The purpose of the Act's limitation section is "to prevent `excessive claims in respect of small packages of great value,' but not to permit carriers to escape liability for just claims. * *" Stirnimann v. The San Diego, supra. See also, The Bill, D.C.D.Md., 55 F. Supp. 780, 782, affirmed per curiam, 4 Cir., 1944, 145 F.2d 470. If this purpose is to be effectuated, the word "package," as used in the Act, is to be interpreted in its dictionary sense: "A bundle or parcel wrapped or made up for * * * transportation." The Act's limitation provision is intended to protect the carrier from the liability which would otherwise be placed upon it for loss to a valuable shipment where, since the nature of the shipment was hidden by its container, the carrier would not be apprised, upon receipt of the package, of the special care which might be required to protect its contents, and the special risks which its carriage might entail. Here, however, the carrier knew exactly what was entrusted to its care, and was put on notice, by receipt of the yacht itself, of what was required to properly handle it. The Larus was not wrapped or made up in any manner, it was simply hoisted upon the S.S. American Flyer and lashed to a cradle on deck.
It has been held that uncrated pieces of machinery, bolted to skids, are "packages" within the meaning of the Act. Middle East Agency, Inc., v. The John B. Waterman, supra. Respondent contends, *427 therefore, that the placement of the yacht in its cradle made the yacht a "package" within the meaning of the Act.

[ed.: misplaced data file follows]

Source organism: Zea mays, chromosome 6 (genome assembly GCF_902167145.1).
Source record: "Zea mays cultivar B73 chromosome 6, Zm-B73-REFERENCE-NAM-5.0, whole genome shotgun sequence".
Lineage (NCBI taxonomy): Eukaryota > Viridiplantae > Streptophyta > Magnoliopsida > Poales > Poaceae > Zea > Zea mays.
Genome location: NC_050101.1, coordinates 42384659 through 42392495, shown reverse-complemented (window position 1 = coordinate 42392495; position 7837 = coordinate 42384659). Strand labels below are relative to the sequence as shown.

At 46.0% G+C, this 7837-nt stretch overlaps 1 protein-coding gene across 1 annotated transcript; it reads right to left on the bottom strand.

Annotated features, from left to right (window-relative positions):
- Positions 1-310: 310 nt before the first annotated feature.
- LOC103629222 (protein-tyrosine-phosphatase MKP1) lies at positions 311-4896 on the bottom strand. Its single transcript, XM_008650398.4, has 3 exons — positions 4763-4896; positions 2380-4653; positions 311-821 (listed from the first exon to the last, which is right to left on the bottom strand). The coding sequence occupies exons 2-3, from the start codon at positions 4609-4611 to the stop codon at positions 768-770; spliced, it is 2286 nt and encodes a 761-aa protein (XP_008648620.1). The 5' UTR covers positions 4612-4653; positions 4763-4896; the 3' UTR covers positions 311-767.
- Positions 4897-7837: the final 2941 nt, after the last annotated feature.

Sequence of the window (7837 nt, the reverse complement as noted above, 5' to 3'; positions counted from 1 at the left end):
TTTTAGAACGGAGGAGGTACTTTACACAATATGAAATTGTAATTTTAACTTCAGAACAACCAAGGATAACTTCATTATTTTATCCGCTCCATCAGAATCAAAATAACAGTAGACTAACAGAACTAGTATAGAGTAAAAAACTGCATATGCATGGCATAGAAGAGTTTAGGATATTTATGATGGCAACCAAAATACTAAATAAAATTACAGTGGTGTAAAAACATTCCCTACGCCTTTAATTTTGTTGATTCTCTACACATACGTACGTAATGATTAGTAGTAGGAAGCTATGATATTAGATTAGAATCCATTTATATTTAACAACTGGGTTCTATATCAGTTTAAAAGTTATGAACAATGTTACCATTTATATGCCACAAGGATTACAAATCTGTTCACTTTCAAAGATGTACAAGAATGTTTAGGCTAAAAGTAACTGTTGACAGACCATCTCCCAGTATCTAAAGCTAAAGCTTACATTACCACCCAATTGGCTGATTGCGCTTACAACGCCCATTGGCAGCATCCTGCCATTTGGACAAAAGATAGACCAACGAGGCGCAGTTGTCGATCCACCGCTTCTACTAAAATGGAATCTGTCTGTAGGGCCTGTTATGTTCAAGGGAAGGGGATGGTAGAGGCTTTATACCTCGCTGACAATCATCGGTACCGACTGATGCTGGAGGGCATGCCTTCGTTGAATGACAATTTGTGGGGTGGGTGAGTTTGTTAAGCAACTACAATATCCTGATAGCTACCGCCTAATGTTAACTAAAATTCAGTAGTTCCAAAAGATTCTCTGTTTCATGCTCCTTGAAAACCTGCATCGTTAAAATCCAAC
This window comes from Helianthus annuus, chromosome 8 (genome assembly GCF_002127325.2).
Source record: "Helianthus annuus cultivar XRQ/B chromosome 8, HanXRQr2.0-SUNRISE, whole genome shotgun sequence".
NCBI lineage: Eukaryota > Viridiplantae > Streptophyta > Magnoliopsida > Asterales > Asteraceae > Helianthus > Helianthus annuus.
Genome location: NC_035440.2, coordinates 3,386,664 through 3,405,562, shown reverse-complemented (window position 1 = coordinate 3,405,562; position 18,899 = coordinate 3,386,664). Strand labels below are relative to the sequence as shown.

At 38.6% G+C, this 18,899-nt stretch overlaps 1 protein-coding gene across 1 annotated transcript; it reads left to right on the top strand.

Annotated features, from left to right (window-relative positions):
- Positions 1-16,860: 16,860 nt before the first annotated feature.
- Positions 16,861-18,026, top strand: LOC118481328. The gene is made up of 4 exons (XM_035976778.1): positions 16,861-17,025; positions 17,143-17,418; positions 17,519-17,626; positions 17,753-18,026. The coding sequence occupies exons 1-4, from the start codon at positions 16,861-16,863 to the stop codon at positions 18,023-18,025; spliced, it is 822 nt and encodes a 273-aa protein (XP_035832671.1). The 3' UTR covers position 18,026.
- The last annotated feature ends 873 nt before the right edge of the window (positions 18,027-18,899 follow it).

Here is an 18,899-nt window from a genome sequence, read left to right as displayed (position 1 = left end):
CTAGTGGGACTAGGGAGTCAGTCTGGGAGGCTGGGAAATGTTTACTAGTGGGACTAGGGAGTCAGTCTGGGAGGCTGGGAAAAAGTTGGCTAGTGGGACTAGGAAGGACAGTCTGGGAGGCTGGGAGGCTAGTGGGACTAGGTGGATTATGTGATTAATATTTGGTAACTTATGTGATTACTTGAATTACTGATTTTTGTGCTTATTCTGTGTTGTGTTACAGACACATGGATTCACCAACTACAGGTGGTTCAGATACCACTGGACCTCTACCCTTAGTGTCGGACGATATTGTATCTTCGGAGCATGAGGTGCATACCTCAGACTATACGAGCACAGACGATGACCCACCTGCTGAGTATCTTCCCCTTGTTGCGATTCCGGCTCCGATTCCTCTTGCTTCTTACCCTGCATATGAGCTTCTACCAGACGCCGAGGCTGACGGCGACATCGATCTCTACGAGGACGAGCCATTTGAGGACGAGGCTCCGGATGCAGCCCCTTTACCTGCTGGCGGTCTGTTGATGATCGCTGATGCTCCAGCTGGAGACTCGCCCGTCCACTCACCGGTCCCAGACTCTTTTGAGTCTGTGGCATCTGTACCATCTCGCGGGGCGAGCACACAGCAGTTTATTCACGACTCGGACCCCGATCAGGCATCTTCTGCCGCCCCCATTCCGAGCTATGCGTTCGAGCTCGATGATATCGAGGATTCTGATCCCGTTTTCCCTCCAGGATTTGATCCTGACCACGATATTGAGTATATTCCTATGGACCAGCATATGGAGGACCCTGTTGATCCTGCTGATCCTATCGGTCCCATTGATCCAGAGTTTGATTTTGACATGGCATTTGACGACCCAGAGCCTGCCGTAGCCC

Aside from the fact that the yacht was not bolted to its cradle, the decisions of the Courts of Appeals do not appear to have been influenced by the manner in which the shipments were made fast. Thus, in the Isbrandtsen case, supra, the locomotives were stowed on rail and timber beds, secured by wire lashings, clips, and turnbuckles. See Petition of United States, D.C.S.D.N.Y.1952, 105 F. Supp. 353, 357, modified and remanded sub nom. Petition of Isbrandtsen Co., 2 Cir., 1953, 201 F.2d 281. In Waterman S. S. Corp. v. United States Smelting, Refining & Mining Co., 5 Cir., 155 F.2d 687, 689-690, 693, certiorari denied 1946, 329 U.S. 761, 67 S. Ct. 115, 91 L. Ed. 656, pieces of structural steel were held not to be packages although the steel was lashed to the deck by galvanized chain. It would seem that the determination of whether an item is a "package" within the meaning of the Act should not turn on the manner in which the cargo is secured.
There remain to be mentioned two decisions which hold that uncrated items of cargo entered in a bill of lading in a column headed "Class and Contents of Packages," are to be considered as packages for the purposes of limitation of liability. The Margaret Lykes, D.C. E.D.La.1944, 57 F. Supp. 466, 471, 473; R. H. Eyles v. United Fruit Co., D.C.S. D.N.Y., 1942 A.M.C. 1470 (otherwise unreported). The courts in these cases held that the parties had, because of the heading on the column, stipulated that the goods were to be considered "packages." Apart from the fact that the yacht here was entered in a column headed "Description of Goods." I agree with the statement of the Court in Middle East Agency, Inc., v. The John B. Waterman, D.C.S.D.N.Y.1949, 86 F. Supp. 487, 491 that "the use of the printed word `package' on this bill of lading should [not] be construed as a `stipulation' of the parties that the tractors were packages under the Act. Any attempt by the carrier to modify the limitation provisions of the Carriage of Goods by a Sea Act through a printed provision of a bill of lading should be carefully scrutinized by the courts." I discuss in Part II of this opinion the reasons why I hold that the definition contained in Clause 23 cannot be considered such a stipulation in this case.